Researchers found that certain behavioral changes could be the first signs pointing to the onset of Alzheimer’s disease. In light of the discovery, they came up with a symptom “checklist” that might help physicians make an earlier diagnosis.
For a long time, experts focused on mild cognitive impairment (MCI) as one of the earliest signs that a patient was going to battle Alzheimer’s. This diagnose involves trouble remembering and thinking problems that may or may not turn into full-blown dementia.
However, some researchers are now focusing on a new concept dubbed as “mild behavioral impairment.” The term describes the persistent changes that alter the normal behavior of an older person, such as angry outbursts, social withdrawal, obsessiveness, and anxiety.
Study author Dr. Zahinoor Ismail from the University of Calgary’s Hotchkiss Brain Institute, Canada, explained that the study did not refer to “blips” in a person’s behavior. Instead, the changes they analyzed were sustained and formed new ways of functioning.
He also said “that out-of-character behavior can be the first sign of something going wrong in the brain.”
The findings led Dr. Zahinoor and his colleagues to comprise a symptom checklist that helps doctors assess if their older patients present mild behavioral problems. Further research is required to improve the tool, but it offers hope in diagnosing people in the early stages of Alzheimer’s.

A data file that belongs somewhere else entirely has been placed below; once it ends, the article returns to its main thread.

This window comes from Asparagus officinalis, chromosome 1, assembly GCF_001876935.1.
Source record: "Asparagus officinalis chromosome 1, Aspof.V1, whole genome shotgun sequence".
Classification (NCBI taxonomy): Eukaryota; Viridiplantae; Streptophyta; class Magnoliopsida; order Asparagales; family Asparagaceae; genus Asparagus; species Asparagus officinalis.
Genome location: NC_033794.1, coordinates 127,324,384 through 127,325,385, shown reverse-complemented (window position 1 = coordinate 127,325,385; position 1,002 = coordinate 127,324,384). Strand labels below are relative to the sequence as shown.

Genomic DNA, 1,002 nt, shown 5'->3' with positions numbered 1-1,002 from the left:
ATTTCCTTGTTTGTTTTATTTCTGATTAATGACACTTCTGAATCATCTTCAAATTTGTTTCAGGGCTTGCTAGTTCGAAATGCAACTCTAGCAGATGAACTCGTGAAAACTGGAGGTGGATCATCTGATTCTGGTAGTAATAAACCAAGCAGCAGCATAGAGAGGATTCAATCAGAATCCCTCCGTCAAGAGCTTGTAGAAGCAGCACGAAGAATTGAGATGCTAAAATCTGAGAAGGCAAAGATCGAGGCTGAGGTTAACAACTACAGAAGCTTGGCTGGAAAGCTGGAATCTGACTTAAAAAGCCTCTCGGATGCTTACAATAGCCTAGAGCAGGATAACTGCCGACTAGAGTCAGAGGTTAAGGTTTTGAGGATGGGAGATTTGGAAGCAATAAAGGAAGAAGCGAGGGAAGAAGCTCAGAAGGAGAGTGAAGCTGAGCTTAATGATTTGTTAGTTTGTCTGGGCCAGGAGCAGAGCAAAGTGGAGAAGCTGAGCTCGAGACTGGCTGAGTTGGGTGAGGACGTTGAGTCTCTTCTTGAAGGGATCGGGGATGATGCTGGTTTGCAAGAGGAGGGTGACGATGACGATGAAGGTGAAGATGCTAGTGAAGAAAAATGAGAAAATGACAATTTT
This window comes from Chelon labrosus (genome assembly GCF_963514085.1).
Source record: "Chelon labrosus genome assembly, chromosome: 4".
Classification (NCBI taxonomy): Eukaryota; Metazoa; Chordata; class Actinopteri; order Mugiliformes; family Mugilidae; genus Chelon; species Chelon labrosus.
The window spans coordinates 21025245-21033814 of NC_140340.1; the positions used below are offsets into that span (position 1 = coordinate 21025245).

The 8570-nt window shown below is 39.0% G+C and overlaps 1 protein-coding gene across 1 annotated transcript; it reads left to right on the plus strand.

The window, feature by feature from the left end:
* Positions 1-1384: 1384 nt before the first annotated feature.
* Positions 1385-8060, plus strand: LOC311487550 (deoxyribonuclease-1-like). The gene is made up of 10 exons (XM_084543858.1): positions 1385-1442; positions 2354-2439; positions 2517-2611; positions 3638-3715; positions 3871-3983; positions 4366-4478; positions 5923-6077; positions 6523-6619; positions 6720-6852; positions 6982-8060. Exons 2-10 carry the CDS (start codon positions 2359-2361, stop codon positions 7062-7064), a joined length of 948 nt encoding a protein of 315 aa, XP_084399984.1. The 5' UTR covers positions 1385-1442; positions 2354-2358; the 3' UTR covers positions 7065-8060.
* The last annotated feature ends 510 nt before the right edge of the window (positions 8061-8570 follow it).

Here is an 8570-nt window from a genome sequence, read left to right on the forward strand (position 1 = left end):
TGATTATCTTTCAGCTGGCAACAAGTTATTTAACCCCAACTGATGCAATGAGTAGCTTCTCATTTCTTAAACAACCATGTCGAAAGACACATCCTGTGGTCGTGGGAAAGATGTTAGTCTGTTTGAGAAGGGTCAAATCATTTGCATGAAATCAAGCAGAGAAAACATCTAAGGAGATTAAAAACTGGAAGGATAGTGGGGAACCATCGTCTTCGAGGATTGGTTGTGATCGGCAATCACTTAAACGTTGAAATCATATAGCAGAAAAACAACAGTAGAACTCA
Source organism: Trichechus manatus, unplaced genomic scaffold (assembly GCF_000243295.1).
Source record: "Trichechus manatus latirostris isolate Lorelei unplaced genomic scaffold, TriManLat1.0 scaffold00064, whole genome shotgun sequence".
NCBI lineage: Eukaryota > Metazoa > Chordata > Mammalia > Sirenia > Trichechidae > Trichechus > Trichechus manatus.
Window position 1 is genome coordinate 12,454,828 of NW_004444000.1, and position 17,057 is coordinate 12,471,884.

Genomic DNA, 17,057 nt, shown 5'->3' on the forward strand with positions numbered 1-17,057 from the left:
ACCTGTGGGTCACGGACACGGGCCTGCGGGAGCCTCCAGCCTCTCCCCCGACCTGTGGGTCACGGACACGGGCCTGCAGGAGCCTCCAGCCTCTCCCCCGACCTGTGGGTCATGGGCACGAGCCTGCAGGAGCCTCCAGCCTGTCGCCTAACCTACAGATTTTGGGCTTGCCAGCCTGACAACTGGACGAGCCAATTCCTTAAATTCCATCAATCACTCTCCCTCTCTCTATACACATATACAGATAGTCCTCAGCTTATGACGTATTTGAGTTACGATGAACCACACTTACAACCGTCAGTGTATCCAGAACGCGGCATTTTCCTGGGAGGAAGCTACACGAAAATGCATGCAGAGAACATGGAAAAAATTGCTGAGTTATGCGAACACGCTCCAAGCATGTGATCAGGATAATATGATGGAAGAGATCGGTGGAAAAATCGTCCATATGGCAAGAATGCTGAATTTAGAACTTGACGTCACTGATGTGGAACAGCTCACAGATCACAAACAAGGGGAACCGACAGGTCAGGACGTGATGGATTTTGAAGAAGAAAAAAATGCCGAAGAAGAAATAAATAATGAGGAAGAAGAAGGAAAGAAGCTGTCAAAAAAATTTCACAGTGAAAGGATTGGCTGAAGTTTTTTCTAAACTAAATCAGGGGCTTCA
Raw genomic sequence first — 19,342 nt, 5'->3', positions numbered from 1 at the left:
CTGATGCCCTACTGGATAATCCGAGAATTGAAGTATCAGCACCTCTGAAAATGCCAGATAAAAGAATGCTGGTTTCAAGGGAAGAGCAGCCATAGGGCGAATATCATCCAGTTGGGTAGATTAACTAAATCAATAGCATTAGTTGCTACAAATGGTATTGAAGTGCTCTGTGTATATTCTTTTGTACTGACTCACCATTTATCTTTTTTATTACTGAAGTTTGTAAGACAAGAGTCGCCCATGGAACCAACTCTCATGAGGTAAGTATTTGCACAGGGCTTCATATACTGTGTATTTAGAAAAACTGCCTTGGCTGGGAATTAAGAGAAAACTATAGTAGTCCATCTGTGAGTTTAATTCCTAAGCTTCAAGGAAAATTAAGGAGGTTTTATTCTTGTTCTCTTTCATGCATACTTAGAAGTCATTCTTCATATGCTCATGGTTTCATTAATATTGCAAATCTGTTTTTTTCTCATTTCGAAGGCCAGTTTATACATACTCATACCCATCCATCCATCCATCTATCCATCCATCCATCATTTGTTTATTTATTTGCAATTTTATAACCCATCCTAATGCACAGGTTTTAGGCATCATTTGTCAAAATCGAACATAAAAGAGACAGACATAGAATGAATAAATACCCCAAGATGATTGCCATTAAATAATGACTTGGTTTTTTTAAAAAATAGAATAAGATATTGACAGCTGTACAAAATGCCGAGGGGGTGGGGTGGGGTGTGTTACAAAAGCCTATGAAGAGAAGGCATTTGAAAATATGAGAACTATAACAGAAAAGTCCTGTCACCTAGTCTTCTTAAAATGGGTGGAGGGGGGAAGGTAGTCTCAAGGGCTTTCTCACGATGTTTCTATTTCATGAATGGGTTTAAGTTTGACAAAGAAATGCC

Memory loss might be preceded by behavioral changes
Memory loss might be one of the leading symptoms of Alzheimer’s, but other signs should not be overlooked. Neuropsychiatric symptoms, for example, can also be related, and they involve behavior, mood and perception problems.
Measuring mild behavioral impairment was and continues to be fairly difficult, according to Keith Fargo, head of scientific programs and outreach for the Alzheimer’s Association.
Even though he was not involved in the new study, Fargo believes the checklist could provide some helpful assistance to doctors and families of the patients alike.
The takeaway here is that sustained behavior changes can represent a red flag. Researchers included on the list neuropsychiatric symptoms like decreased motivation, depression, anxiety, irritability, and problems with impulse control, among others.
It’s not completely clear how common mild behavioral impairment is, but Ismail said that if it’s combined with MCI, it could accelerate the progress to dementia.
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